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Do you feel like you’re stuck?

Have you been in the same spot with your business for a long time, spinning your wheels?

Today’s show is all about breaking through to the next level and identifying the things that are holding you back.

The thing about business growth is getting to the next level always requires solving a new challenge or puzzle. What got you here won’t get you there.

This means the things causing your plateau in growth could be many. Everything from mindset, to risk aversion, to failing slow, to perfectionism, to superhero syndrome, to cashflow, to marketing, to shiny object syndrome.

The good news?

We covered literally every single one of those on todays episode along with tips to overcome those hurdles.

Highlights, Takeaways, Quick Wins
  • Getting to the next level always means facing new challenges.
  • Growth is survival, not greed.
  • Get around people who are where you want to be and who have the right kind of mindset.
  • If your mindset is wrong, you can’t grow.
  • Liabilities prevent you from being able to see the objective risk in your situation.
  • Be in a position where you can afford to lose.
  • Risk what you have to gain everything else in the world.
  • Set goals for yourself where you have to hustle and get a result.
  • Stop doing the things that you shouldn’t be doing as the business owner (i.e. things you can delegate).
  • You can only do so much as one person—you need people helping you out if you want to have a bigger impact in the world.
  • Other people can’t replace your voice or your vision for the company, but they can do everything else.
  • Automate the process of bringing prospects in and exposing them to your products or services.
  • The key to combating Shiny Object Syndrome is to do less.
  • Focus on a single thing and be the best at that thing.
Show Notes
  • 02:24 Sean: My question for the listener to day is: do you feel stuck? Do you feel like you’ve been in the same place for a long time, like you’re being held back? Today’s show is all about breaking through to that next level. I want to get your thoughts on this, Matt. People are wondering, “Am I in a plateau right now? Am I reaching a plateau, leveling out?” Matt, do you think that part of this could be that they got addicted to the initial growth spurts? Maybe in the beginning, or from the last level to this level, growth came somewhat easy. They kept looking at the stats, the revenue, and the bank statements, and everything’s looking good. Is it necessarily a bad thing that they’re at a plateau or it looks like things are leveling out? Or, is it just something that happens?
  • 03:21 Matt: I think that it just naturally happens. I’ve been caught in it myself. You get used to looking at the stats, and even if you have bumps here and there, if you’re not getting past some threshold that you’ve been stuck at, then you’re definitely at a plateau. I was going to ask you, Sean, how you would identify if you’re in a plateau?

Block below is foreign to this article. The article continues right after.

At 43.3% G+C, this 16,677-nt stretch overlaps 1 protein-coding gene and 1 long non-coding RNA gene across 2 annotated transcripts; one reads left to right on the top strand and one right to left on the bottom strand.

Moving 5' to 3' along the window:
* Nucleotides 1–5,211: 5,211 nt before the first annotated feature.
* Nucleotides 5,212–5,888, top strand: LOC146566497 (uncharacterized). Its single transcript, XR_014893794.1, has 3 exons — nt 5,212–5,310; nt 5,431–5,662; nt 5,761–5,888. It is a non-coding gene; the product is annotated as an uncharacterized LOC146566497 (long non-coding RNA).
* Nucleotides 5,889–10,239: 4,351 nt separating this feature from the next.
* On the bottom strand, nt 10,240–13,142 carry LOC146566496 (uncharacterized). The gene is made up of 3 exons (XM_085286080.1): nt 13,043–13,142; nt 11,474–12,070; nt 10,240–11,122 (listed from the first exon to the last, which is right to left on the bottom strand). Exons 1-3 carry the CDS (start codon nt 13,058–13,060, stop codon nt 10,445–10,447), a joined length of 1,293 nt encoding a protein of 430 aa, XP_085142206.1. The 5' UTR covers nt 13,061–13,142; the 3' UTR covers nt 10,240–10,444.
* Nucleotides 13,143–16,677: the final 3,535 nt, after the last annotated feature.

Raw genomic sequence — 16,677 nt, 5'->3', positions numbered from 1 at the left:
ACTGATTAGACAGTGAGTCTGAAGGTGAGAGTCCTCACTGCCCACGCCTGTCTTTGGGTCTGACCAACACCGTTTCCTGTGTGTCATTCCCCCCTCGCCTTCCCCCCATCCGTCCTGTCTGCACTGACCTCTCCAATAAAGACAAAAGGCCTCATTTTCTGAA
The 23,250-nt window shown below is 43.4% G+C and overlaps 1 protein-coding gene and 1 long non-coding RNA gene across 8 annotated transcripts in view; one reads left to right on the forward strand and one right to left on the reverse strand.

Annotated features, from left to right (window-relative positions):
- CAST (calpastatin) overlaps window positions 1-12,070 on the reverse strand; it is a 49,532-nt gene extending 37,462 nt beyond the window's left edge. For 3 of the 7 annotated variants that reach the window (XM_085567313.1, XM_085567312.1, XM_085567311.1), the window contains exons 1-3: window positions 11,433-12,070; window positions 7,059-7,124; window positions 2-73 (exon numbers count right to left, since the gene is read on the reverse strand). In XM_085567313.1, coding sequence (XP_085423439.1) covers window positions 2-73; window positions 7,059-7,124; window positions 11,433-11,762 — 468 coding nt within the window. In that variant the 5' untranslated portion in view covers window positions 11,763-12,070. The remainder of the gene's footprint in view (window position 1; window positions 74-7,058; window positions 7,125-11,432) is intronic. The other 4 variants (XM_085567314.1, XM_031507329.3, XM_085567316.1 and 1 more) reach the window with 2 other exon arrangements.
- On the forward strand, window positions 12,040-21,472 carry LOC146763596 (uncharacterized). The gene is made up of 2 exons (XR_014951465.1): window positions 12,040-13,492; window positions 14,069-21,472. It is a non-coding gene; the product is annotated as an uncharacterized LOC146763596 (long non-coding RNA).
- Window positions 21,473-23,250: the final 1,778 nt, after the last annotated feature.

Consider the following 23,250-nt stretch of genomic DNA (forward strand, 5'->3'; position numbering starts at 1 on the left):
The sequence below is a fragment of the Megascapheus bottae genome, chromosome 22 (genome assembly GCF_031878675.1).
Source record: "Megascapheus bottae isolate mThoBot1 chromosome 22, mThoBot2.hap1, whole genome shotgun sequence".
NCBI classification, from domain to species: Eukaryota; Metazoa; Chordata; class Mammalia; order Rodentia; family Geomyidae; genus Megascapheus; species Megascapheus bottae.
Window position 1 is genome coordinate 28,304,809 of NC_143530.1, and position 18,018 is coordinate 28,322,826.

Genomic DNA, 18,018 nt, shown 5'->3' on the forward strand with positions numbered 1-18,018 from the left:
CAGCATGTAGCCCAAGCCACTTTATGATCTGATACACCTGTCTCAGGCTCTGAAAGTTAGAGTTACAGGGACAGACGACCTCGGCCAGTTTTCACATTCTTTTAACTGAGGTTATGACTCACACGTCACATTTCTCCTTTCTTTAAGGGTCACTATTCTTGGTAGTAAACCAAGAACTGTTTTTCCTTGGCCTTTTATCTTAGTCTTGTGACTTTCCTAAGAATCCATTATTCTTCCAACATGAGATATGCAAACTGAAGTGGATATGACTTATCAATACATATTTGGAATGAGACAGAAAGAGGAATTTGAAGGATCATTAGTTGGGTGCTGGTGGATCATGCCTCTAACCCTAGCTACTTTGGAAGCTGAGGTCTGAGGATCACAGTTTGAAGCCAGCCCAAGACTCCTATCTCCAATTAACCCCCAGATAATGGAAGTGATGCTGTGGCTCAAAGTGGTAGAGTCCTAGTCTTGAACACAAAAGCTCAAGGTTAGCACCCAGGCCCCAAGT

You’re in a plateau if you feel like you keep seeing the same results, like you’re running in place.

  • 04:00 Sean: You’re working really hard, but you aren’t getting more sales, more members, more customers, more followers, or whatever the metric is. It feels like you’re not getting anywhere, like you’re spinning your wheels. You wonder if it’s just something you need to wait out, or are you doing something wrong and you need to change?
  • 04:29 Matt: I would basically give the same answer. You’re in a plateau if you’re spinning your wheels and your metrics, your stats, aren’t moving up. If they’re going down, that’s an entirely different problem. It’s easy to just fall into that, for multiple reasons. If you feel like you’re kind of burnt out or like you aren’t going far, this is going to be a really good episode for you. Hopefully we can kind of pump you up and get you on your way.

Any Line That Stays Flat Will Fall

  • 05:06 Sean: At every level, there are new challenges to get to the next level. What got you here isn’t what’s going to get you there. There are always going to be different things. At one point, I talked about the different things you have to overcome to get from three to four figures, four to five, five to six, six to seven, seven to eight, and beyond. There are different challenges at every level. You can’t just keep doing the same thing. I was recently in Austin for a conference, and we were having pizza, talking about growth and whether you can work in your business and do the thing you enjoy, or whether you have to work on your business to grow.
  • 06:08 I’m fully convinced that you have to be working on your business in order for it to grow. I don’t think you can just say, “I want to keep doing the thing, and I want to hire people under me who kind of work over me to grow the business, but I’m in the business.” It doesn’t work that way. In most cases, Gary Vaynerchuck says this, when you grow a business to a certain level, very often the person who got the business to $10 million or $100 million is not the person who gets the business to a billion. The same is true at the lower levels, too.